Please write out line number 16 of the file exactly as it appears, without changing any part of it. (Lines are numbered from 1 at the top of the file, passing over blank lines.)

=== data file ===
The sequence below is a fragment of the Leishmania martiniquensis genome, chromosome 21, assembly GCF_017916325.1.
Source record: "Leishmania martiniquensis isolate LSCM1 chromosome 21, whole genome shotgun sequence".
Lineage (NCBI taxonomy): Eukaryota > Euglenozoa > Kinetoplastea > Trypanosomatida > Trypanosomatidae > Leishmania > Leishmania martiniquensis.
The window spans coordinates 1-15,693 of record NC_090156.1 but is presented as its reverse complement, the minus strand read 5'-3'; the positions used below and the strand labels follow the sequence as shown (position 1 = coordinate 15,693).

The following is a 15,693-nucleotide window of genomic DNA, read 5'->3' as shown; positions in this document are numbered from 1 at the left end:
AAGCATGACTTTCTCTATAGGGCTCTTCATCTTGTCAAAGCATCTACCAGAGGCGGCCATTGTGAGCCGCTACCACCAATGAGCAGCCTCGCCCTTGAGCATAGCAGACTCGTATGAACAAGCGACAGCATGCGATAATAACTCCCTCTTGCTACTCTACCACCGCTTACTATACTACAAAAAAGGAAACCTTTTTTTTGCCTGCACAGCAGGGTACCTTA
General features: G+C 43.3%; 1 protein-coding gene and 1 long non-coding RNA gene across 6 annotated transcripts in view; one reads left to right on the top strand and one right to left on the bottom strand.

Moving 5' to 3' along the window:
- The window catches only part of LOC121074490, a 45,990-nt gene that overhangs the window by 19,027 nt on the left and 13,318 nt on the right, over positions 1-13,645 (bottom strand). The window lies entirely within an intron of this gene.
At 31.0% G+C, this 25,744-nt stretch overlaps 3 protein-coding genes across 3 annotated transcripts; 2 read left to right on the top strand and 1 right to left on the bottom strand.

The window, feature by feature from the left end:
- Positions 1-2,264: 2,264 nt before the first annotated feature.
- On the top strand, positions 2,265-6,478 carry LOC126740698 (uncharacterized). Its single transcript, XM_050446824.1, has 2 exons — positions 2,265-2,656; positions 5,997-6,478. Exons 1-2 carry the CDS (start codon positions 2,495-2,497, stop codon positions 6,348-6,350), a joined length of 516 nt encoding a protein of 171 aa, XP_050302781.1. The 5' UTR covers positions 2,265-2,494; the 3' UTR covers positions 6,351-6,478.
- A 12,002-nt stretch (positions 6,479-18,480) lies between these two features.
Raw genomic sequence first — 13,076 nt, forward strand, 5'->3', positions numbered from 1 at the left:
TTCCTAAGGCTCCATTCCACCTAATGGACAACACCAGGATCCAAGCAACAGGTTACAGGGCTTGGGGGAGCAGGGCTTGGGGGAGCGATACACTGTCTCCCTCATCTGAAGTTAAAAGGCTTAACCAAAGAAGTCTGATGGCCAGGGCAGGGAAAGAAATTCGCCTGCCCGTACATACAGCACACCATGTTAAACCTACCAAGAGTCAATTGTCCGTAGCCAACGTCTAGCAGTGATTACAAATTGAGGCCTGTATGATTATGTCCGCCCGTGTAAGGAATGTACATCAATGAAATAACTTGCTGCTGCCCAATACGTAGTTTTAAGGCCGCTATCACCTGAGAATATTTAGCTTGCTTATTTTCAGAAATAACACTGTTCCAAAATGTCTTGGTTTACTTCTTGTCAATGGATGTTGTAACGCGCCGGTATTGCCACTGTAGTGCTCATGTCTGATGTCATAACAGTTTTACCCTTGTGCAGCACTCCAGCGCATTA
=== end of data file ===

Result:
TTCCTAAGGCTCCATTCCACCTAATGGACAACACCAGGATCCAAGCAACAGGTTACAGGGCTTGGGGGAGCAGGGCTTGGGGGAGCGATACACTGTCTCCCTCATCTGAAGTTAAAAGGCTTAACCAAAGAAGTCTGATGGCCAGGGCAGGGAAAGAAATTCGCCTGCCCGTACATACAGCACACCATGTTAAACCTACCAAGAGTCAATTGTCCGTAGCCAACGTCTAGCAGTGATTACAAATTGAGGCCTGTATGATTATGTCCGCCCGTGTAAGGAATGTACATCAATGAAATAACTTGCTGCTGCCCAATACGTAGTTTTAAGGCCGCTATCACCTGAGAATATTTAGCTTGCTTATTTTCAGAAATAACACTGTTCCAAAATGTCTTGGTTTACTTCTTGTCAATGGATGTTGTAACGCGCCGGTATTGCCACTGTAGTGCTCATGTCTGATGTCATAACAGTTTTACCCTTGTGCAGCACTCCAGCGCATTA